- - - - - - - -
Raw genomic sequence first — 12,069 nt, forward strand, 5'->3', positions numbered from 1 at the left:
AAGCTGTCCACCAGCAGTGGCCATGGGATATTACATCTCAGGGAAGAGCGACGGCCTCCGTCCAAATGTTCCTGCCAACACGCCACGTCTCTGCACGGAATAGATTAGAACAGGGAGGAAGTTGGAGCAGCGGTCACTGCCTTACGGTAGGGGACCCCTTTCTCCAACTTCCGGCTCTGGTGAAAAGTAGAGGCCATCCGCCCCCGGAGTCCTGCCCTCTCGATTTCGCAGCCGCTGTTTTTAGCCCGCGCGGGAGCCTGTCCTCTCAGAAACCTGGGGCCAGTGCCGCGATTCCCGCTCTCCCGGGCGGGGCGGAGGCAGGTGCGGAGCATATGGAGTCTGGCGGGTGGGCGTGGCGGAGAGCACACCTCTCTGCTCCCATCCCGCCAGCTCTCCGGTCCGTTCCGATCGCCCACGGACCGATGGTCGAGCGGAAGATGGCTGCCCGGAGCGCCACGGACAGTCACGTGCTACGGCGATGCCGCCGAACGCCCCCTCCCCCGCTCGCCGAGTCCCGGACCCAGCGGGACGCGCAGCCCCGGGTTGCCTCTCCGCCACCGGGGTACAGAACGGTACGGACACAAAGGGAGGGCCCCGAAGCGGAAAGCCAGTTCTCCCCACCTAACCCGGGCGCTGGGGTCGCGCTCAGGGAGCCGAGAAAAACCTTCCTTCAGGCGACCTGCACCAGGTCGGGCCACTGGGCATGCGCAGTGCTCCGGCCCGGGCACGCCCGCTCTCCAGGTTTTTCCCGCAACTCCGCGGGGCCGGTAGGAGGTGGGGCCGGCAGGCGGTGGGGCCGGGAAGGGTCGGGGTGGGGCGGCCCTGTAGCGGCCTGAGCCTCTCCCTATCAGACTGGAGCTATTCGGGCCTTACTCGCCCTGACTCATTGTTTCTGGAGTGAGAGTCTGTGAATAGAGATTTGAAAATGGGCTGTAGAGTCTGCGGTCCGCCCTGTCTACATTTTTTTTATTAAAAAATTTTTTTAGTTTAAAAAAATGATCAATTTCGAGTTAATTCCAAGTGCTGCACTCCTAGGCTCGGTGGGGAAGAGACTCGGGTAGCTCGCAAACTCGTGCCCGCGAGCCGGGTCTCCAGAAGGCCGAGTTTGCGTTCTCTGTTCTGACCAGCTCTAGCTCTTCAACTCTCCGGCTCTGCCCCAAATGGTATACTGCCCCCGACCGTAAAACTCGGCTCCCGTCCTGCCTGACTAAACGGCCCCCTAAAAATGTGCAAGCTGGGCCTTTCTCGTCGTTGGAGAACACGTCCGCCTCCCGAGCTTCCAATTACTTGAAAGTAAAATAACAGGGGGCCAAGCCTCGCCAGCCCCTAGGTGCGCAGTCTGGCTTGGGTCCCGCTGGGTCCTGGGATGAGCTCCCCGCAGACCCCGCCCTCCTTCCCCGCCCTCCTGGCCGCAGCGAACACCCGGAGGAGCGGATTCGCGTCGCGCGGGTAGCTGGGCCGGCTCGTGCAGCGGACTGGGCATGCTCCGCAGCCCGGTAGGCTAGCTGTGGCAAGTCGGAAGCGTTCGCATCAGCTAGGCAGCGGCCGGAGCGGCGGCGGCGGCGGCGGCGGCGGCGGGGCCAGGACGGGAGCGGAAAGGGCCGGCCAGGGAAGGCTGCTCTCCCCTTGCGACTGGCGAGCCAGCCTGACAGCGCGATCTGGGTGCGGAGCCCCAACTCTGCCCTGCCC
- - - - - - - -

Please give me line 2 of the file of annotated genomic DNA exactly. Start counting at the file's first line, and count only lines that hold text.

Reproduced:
AAGCTGTCCACCAGCAGTGGCCATGGGATATTACATCTCAGGGAAGAGCGACGGCCTCCGTCCAAATGTTCCTGCCAACACGCCACGTCTCTGCACGGAATAGATTAGAACAGGGAGGAAGTTGGAGCAGCGGTCACTGCCTTACGGTAGGGGACCCCTTTCTCCAACTTCCGGCTCTGGTGAAAAGTAGAGGCCATCCGCCCCCGGAGTCCTGCCCTCTCGATTTCGCAGCCGCTGTTTTTAGCCCGCGCGGGAGCCTGTCCTCTCAGAAACCTGGGGCCAGTGCCGCGATTCCCGCTCTCCCGGGCGGGGCGGAGGCAGGTGCGGAGCATATGGAGTCTGGCGGGTGGGCGTGGCGGAGAGCACACCTCTCTGCTCCCATCCCGCCAGCTCTCCGGTCCGTTCCGATCGCCCACGGACCGATGGTCGAGCGGAAGATGGCTGCCCGGAGCGCCACGGACAGTCACGTGCTACGGCGATGCCGCCGAACGCCCCCTCCCCCGCTCGCCGAGTCCCGGACCCAGCGGGACGCGCAGCCCCGGGTTGCCTCTCCGCCACCGGGGTACAGAACGGTACGGACACAAAGGGAGGGCCCCGAAGCGGAAAGCCAGTTCTCCCCACCTAACCCGGGCGCTGGGGTCGCGCTCAGGGAGCCGAGAAAAACCTTCCTTCAGGCGACCTGCACCAGGTCGGGCCACTGGGCATGCGCAGTGCTCCGGCCCGGGCACGCCCGCTCTCCAGGTTTTTCCCGCAACTCCGCGGGGCCGGTAGGAGGTGGGGCCGGCAGGCGGTGGGGCCGGGAAGGGTCGGGGTGGGGCGGCCCTGTAGCGGCCTGAGCCTCTCCCTATCAGACTGGAGCTATTCGGGCCTTACTCGCCCTGACTCATTGTTTCTGGAGTGAGAGTCTGTGAATAGAGATTTGAAAATGGGCTGTAGAGTCTGCGGTCCGCCCTGTCTACATTTTTTTTATTAAAAAATTTTTTTAGTTTAAAAAAATGATCAATTTCGAGTTAATTCCAAGTGCTGCACTCCTAGGCTCGGTGGGGAAGAGACTCGGGTAGCTCGCAAACTCGTGCCCGCGAGCCGGGTCTCCAGAAGGCCGAGTTTGCGTTCTCTGTTCTGACCAGCTCTAGCTCTTCAACTCTCCGGCTCTGCCCCAAATGGTATACTGCCCCCGACCGTAAAACTCGGCTCCCGTCCTGCCTGACTAAACGGCCCCCTAAAAATGTGCAAGCTGGGCCTTTCTCGTCGTTGGAGAACACGTCCGCCTCCCGAGCTTCCAATTACTTGAAAGTAAAATAACAGGGGGCCAAGCCTCGCCAGCCCCTAGGTGCGCAGTCTGGCTTGGGTCCCGCTGGGTCCTGGGATGAGCTCCCCGCAGACCCCGCCCTCCTTCCCCGCCCTCCTGGCCGCAGCGAACACCCGGAGGAGCGGATTCGCGTCGCGCGGGTAGCTGGGCCGGCTCGTGCAGCGGACTGGGCATGCTCCGCAGCCCGGTAGGCTAGCTGTGGCAAGTCGGAAGCGTTCGCATCAGCTAGGCAGCGGCCGGAGCGGCGGCGGCGGCGGCGGCGGCGGCGGGGCCAGGACGGGAGCGGAAAGGGCCGGCCAGGGAAGGCTGCTCTCCCCTTGCGACTGGCGAGCCAGCCTGACAGCGCGATCTGGGTGCGGAGCCCCAACTCTGCCCTGCCC